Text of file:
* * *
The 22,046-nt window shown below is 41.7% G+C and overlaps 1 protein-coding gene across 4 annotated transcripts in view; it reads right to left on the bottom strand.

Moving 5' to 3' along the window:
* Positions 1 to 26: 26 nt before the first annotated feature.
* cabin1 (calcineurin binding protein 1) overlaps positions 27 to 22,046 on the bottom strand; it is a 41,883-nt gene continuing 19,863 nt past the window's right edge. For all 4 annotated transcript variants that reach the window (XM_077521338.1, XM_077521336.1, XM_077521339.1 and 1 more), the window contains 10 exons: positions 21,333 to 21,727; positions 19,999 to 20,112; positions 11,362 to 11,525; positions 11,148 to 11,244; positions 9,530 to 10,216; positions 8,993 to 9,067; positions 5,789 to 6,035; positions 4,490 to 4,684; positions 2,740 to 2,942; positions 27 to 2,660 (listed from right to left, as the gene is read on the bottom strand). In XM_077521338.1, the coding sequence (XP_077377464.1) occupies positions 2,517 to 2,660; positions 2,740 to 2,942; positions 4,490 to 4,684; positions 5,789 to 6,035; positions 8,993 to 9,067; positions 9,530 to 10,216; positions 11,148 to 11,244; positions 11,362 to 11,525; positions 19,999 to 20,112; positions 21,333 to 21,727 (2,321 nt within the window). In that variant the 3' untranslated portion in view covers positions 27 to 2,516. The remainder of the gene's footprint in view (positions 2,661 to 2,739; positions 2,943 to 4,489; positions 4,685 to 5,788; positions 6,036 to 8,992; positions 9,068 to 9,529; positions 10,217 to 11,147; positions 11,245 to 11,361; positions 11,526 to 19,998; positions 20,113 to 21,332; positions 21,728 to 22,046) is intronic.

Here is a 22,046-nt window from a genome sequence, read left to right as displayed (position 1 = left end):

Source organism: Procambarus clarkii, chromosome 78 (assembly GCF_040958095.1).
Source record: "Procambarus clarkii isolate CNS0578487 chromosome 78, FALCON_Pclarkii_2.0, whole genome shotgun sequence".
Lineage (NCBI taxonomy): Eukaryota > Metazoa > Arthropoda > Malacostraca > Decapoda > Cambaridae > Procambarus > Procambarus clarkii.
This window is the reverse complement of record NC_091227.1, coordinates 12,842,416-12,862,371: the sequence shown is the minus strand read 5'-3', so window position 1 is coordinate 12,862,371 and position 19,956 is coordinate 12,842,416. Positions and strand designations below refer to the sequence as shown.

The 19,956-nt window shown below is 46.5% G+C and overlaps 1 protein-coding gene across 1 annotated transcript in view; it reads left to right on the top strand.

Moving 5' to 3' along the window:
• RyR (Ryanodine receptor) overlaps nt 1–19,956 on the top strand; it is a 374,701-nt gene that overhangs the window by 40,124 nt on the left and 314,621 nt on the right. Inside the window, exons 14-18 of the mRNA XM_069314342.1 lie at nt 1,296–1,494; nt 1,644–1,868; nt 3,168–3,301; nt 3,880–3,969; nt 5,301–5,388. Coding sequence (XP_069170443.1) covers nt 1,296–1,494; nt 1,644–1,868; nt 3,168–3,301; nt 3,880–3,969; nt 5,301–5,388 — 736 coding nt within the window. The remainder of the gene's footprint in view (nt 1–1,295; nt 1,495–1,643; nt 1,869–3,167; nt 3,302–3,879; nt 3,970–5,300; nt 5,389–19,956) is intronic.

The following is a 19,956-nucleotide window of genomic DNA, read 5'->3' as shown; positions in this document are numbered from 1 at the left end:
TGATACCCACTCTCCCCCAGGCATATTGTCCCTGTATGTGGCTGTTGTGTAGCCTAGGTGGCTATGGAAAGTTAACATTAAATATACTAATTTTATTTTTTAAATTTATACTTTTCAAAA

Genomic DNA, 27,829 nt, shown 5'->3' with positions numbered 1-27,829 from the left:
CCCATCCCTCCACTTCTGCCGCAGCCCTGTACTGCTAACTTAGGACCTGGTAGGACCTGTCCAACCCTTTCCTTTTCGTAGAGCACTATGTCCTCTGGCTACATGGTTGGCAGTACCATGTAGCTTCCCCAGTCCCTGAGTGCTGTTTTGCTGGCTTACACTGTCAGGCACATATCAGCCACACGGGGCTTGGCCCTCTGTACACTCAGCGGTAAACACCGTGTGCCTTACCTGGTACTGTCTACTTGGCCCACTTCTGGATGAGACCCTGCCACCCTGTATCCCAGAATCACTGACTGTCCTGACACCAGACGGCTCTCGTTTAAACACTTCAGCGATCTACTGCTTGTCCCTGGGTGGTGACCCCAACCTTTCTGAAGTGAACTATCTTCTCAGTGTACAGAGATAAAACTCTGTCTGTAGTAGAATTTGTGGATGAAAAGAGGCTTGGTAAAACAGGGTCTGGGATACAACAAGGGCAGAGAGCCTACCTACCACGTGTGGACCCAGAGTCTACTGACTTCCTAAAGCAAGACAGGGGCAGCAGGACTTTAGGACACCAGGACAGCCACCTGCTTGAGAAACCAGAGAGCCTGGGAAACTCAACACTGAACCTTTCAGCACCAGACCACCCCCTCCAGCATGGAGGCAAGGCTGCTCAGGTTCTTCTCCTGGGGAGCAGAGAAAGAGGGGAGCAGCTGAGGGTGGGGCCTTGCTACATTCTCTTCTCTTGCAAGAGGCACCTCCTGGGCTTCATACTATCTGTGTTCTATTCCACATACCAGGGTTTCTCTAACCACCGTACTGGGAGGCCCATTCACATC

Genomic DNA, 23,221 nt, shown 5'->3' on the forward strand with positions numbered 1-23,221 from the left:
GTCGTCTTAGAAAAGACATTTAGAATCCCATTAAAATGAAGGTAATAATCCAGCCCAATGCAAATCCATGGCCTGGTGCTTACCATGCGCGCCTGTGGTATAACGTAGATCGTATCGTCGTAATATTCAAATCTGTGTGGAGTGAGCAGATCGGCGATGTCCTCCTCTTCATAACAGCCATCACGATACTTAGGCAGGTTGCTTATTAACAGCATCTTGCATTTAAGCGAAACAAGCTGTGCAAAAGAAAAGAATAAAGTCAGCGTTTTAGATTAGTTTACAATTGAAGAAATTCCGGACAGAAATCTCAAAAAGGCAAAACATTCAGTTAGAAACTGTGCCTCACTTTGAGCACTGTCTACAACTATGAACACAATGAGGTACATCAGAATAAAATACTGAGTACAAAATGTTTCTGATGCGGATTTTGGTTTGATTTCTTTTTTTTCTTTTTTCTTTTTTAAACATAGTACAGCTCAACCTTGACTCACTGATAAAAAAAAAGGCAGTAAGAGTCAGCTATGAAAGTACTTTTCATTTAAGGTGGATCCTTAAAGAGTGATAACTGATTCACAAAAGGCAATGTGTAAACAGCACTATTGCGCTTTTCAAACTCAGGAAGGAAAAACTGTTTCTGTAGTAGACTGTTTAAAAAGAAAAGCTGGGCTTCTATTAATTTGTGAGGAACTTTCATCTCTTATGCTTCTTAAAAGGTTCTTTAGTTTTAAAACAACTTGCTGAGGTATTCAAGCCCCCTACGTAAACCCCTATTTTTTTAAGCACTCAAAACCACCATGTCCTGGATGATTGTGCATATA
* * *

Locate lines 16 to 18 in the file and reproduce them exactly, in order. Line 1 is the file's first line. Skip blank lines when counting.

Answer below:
CCCATCCCTCCACTTCTGCCGCAGCCCTGTACTGCTAACTTAGGACCTGGTAGGACCTGTCCAACCCTTTCCTTTTCGTAGAGCACTATGTCCTCTGGCTACATGGTTGGCAGTACCATGTAGCTTCCCCAGTCCCTGAGTGCTGTTTTGCTGGCTTACACTGTCAGGCACATATCAGCCACACGGGGCTTGGCCCTCTGTACACTCAGCGGTAAACACCGTGTGCCTTACCTGGTACTGTCTACTTGGCCCACTTCTGGATGAGACCCTGCCACCCTGTATCCCAGAATCACTGACTGTCCTGACACCAGACGGCTCTCGTTTAAACACTTCAGCGATCTACTGCTTGTCCCTGGGTGGTGACCCCAACCTTTCTGAAGTGAACTATCTTCTCAGTGTACAGAGATAAAACTCTGTCTGTAGTAGAATTTGTGGATGAAAAGAGGCTTGGTAAAACAGGGTCTGGGATACAACAAGGGCAGAGAGCCTACCTACCACGTGTGGACCCAGAGTCTACTGACTTCCTAAAGCAAGACAGGGGCAGCAGGACTTTAGGACACCAGGACAGCCACCTGCTTGAGAAACCAGAGAGCCTGGGAAACTCAACACTGAACCTTTCAGCACCAGACCACCCCCTCCAGCATGGAGGCAAGGCTGCTCAGGTTCTTCTCCTGGGGAGCAGAGAAAGAGGGGAGCAGCTGAGGGTGGGGCCTTGCTACATTCTCTTCTCTTGCAAGAGGCACCTCCTGGGCTTCATACTATCTGTGTTCTATTCCACATACCAGGGTTTCTCTAACCACCGTACTGGGAGGCCCATTCACATC

Genomic DNA, 23,221 nt, shown 5'->3' on the forward strand with positions numbered 1-23,221 from the left:
GTCGTCTTAGAAAAGACATTTAGAATCCCATTAAAATGAAGGTAATAATCCAGCCCAATGCAAATCCATGGCCTGGTGCTTACCATGCGCGCCTGTGGTATAACGTAGATCGTATCGTCGTAATATTCAAATCTGTGTGGAGTGAGCAGATCGGCGATGTCCTCCTCTTCATAACAGCCATCACGATACTTAGGCAGGTTGCTTATTAACAGCATCTTGCATTTAAGCGAAACAAGCTGTGCAAAAGAAAAGAATAAAGTCAGCGTTTTAGATTAGTTTACAATTGAAGAAATTCCGGACAGAAATCTCAAAAAGGCAAAACATTCAGTTAGAAACTGTGCCTCACTTTGAGCACTGTCTACAACTATGAACACAATGAGGTACATCAGAATAAAATACTGAGTACAAAATGTTTCTGATGCGGATTTTGGTTTGATTTCTTTTTTTTCTTTTTTCTTTTTTAAACATAGTACAGCTCAACCTTGACTCACTGATAAAAAAAAAGGCAGTAAGAGTCAGCTATGAAAGTACTTTTCATTTAAGGTGGATCCTTAAAGAGTGATAACTGATTCACAAAAGGCAATGTGTAAACAGCACTATTGCGCTTTTCAAACTCAGGAAGGAAAAACTGTTTCTGTAGTAGACTGTTTAAAAAGAAAAGCTGGGCTTCTATTAATTTGTGAGGAACTTTCATCTCTTATGCTTCTTAAAAGGTTCTTTAGTTTTAAAACAACTTGCTGAGGTATTCAAGCCCCCTACGTAAACCCCTATTTTTTTAAGCACTCAAAACCACCATGTCCTGGATGATTGTGCATATA